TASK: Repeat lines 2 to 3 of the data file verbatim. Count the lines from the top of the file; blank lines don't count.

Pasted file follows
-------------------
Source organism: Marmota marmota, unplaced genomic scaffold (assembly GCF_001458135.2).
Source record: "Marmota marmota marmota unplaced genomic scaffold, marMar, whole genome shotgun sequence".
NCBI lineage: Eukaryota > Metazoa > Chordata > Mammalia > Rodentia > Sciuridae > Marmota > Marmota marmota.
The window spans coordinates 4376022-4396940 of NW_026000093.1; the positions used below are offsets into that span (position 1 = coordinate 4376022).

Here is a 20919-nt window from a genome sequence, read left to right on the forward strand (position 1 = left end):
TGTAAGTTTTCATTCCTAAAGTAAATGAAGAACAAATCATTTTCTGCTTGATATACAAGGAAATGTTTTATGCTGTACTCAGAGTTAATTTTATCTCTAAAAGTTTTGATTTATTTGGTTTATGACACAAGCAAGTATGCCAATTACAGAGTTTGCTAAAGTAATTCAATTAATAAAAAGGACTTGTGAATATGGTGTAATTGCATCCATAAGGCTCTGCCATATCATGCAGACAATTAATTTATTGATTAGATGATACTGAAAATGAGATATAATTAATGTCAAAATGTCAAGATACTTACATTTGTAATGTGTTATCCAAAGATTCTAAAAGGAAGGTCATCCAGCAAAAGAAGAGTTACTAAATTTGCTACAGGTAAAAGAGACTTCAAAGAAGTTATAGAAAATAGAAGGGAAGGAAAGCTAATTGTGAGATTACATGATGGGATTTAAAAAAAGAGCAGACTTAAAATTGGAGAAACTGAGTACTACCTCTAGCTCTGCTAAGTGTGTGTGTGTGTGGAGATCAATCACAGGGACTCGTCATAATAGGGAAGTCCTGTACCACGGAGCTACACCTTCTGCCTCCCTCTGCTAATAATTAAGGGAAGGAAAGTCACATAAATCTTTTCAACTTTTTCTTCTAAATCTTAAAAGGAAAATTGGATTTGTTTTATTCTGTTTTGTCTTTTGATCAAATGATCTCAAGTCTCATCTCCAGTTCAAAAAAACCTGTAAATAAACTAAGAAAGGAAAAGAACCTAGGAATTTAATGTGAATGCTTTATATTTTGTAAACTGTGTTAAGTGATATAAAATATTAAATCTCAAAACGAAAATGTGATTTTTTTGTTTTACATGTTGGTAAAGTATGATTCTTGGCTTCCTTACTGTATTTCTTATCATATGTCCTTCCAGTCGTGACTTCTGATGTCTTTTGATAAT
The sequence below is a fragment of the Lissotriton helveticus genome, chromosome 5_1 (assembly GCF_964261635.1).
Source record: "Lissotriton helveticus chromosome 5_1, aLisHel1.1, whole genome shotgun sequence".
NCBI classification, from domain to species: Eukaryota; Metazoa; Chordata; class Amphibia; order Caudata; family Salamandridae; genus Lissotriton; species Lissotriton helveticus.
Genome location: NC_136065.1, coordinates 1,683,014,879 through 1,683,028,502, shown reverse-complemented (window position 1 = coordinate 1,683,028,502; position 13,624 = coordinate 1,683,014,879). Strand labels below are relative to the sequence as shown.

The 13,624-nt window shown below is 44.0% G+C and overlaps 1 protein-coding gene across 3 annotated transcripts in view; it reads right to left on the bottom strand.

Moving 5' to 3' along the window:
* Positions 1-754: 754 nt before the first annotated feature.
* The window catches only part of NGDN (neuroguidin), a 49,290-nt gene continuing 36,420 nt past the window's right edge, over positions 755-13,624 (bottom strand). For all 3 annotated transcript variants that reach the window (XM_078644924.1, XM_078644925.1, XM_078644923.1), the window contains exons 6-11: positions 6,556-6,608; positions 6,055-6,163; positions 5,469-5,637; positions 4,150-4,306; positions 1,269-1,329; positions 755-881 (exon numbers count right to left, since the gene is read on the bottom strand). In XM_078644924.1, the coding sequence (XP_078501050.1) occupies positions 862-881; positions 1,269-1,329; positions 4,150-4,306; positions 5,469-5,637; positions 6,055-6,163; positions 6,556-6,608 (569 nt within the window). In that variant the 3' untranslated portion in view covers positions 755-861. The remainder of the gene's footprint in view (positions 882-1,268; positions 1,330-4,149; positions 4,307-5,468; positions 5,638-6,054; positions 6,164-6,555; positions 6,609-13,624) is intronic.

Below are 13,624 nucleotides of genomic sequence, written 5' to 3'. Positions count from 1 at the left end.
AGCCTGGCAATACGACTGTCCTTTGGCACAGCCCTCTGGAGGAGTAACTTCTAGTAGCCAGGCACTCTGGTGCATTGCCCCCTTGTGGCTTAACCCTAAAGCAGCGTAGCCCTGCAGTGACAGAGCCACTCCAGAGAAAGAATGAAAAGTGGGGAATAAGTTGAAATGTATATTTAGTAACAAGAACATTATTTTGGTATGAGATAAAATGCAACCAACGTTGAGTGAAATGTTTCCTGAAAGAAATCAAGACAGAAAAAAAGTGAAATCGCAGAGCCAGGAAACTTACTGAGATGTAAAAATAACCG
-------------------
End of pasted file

Source record: "Marmota marmota marmota unplaced genomic scaffold, marMar, whole genome shotgun sequence".
NCBI lineage: Eukaryota > Metazoa > Chordata > Mammalia > Rodentia > Sciuridae > Marmota > Marmota marmota.